Abrams clinches governor’s nod in Georgia primary
Stacey Abrams is once again the Democratic nominee for Georgia governor.
The Associated Press called the race for Abrams as soon as polls closed in the Peach State at 7 p.m. ET.
There was never any doubt that the former state Senate minority leader and voting rights advocate would advance to the November general election. She faced no opposition in the primary, and Rep. Nikema Williams, the chairwoman of the Georgia Democratic Party, recognized Abrams as the nominee months ago.
Still, with Tuesday’s primary out of the way, Abrams will now have access to the benefits of a Georgia gubernatorial nominee, particularly when it comes to fundraising.
A law signed last year by Gov. Brian Kemp (R) allows certain Georgia political leaders, including nominees for governor, to form so-called leadership committees that can raise and spend unlimited sums of money. With the nomination locked up, Abrams will be able to form such a committee of her own.
Abrams is widely expected to face Kemp for a second time after narrowly losing to him during her last bid for governor in 2018.
Kemp is facing a primary of his own against former Sen. David Perdue (R-Ga.), who has the endorsement of former President Trump. But recent polling in the race shows the incumbent governor with a staggering double-digit lead, and he is widely expected to win renomination on Tuesday.
While Abrams has run against Kemp before, she will make her second bid for Georgia governor in a very different political environment than she did in 2018, a year that saw Democrats recapture control of the House in a wave election that symbolized mounting opposition to Trump and full GOP control of Washington.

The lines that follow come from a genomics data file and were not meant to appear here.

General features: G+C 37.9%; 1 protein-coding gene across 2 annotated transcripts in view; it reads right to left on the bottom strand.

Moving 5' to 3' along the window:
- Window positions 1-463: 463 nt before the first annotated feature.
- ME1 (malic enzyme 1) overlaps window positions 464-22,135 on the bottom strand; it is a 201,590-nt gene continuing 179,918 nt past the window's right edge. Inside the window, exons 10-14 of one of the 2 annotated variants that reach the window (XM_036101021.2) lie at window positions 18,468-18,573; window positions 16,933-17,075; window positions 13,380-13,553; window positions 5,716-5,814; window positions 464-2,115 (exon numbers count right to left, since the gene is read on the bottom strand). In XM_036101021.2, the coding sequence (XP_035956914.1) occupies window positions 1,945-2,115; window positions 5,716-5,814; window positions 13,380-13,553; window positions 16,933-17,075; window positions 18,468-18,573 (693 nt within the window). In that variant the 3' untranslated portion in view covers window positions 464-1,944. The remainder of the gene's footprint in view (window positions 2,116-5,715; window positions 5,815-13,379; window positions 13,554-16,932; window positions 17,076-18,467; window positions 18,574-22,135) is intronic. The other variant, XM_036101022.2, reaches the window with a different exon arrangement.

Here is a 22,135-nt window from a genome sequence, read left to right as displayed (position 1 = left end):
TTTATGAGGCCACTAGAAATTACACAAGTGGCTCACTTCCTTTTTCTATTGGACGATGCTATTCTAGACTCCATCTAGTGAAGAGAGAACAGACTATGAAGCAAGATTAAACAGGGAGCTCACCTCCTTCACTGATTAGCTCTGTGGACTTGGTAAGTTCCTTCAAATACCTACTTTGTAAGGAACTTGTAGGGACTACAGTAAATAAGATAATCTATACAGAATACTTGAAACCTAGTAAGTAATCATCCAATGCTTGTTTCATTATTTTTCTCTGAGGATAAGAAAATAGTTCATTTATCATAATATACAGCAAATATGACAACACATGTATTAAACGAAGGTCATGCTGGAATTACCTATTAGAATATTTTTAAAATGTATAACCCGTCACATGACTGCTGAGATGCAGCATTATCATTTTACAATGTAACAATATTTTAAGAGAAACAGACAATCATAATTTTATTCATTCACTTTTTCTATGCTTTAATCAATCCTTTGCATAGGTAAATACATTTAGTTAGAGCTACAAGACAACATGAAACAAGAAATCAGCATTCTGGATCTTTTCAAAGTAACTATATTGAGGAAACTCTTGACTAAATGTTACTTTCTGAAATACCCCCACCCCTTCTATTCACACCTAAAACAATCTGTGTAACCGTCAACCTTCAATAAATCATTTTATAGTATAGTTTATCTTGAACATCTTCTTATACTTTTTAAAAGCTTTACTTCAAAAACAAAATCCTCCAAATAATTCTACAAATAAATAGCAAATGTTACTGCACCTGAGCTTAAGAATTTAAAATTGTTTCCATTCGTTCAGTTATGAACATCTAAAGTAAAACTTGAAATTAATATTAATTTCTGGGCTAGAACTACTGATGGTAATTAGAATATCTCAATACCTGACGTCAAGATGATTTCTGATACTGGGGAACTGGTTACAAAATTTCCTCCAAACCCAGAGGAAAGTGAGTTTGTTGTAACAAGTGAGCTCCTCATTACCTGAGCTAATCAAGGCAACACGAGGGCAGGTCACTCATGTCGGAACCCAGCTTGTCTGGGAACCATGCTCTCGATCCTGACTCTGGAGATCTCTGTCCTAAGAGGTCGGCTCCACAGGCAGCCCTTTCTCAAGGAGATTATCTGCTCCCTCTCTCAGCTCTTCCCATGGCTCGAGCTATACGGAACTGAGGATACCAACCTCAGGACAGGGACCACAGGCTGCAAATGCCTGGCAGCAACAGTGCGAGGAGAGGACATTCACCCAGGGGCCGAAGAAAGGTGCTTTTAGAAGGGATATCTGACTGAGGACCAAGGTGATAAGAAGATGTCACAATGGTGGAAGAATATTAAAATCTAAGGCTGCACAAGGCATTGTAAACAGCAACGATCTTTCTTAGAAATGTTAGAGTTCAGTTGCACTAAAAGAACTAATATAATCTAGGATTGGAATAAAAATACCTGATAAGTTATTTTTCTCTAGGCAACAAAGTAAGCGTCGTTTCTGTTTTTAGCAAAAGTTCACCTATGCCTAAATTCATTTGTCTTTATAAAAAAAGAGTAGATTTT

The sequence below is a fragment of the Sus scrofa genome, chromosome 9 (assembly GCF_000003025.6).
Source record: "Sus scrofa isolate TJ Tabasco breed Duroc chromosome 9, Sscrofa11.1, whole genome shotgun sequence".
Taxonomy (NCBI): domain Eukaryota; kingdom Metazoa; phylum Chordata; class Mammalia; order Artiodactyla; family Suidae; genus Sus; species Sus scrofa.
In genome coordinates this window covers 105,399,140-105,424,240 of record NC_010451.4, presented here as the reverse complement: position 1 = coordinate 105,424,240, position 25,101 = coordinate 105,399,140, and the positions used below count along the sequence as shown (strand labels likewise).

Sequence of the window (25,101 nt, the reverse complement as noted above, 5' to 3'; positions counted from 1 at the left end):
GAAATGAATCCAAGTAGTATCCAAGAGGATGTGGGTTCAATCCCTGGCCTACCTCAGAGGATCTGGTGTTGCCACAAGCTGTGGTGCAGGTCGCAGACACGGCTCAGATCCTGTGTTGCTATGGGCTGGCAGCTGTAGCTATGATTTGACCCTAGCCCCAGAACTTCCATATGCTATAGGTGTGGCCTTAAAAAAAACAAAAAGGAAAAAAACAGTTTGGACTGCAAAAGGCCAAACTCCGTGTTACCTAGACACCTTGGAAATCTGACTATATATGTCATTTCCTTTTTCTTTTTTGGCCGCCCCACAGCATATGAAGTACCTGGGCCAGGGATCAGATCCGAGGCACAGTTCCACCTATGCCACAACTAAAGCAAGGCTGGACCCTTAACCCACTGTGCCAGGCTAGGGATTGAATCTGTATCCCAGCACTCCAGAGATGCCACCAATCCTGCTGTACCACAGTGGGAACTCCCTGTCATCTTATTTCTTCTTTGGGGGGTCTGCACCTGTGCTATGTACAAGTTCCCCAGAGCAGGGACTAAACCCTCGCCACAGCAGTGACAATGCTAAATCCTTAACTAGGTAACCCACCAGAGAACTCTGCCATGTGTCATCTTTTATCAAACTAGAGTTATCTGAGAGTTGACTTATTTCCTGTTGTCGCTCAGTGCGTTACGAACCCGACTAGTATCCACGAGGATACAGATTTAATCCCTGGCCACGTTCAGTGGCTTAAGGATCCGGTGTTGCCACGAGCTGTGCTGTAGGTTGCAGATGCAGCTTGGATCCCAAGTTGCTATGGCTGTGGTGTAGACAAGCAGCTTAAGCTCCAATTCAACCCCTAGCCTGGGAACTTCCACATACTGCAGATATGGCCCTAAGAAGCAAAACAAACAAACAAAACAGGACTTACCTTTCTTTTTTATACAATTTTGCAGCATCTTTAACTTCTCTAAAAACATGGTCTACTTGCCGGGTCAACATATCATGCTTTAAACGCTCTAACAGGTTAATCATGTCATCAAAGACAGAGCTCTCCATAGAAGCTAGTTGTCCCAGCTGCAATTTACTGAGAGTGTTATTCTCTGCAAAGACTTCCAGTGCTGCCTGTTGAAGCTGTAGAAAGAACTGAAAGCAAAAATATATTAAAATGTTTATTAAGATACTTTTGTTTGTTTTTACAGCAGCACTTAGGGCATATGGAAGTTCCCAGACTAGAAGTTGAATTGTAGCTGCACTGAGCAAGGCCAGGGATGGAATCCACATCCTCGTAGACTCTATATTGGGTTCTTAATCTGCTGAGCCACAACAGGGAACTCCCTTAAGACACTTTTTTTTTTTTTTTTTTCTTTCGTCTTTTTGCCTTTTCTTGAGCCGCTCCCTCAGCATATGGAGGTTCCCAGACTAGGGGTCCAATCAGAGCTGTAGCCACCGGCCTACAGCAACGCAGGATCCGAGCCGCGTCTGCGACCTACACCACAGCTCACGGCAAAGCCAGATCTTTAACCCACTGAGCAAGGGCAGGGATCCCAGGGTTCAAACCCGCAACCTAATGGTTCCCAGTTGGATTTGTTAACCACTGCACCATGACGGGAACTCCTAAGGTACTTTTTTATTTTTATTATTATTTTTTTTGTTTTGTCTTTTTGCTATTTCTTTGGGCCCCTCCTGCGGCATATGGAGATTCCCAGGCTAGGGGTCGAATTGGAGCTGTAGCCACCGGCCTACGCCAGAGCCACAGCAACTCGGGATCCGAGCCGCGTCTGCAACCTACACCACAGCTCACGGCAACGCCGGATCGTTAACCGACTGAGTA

With Democrats now in full control of Congress as well as the White House, the party is heading into the 2022 midterm elections facing strong historical and political headwinds.
For one, the party in power almost always loses ground in midterm elections. What’s more, Democrats are also scrambling to counter Republican attacks over everything from rising inflation and gas prices to increases in crime.
Still, Abrams has proved to be a deft candidate and strong fundraiser who has been embraced by Democrats, not only in Georgia but nationally.
Early polling, however, suggests that she’ll have some ground to make up. A survey released last month by The Hill and Emerson College showed Kemp leading Abrams by a 7-point margin, while Perdue held a 5-point lead over her in a hypothetical head-to-head match-up.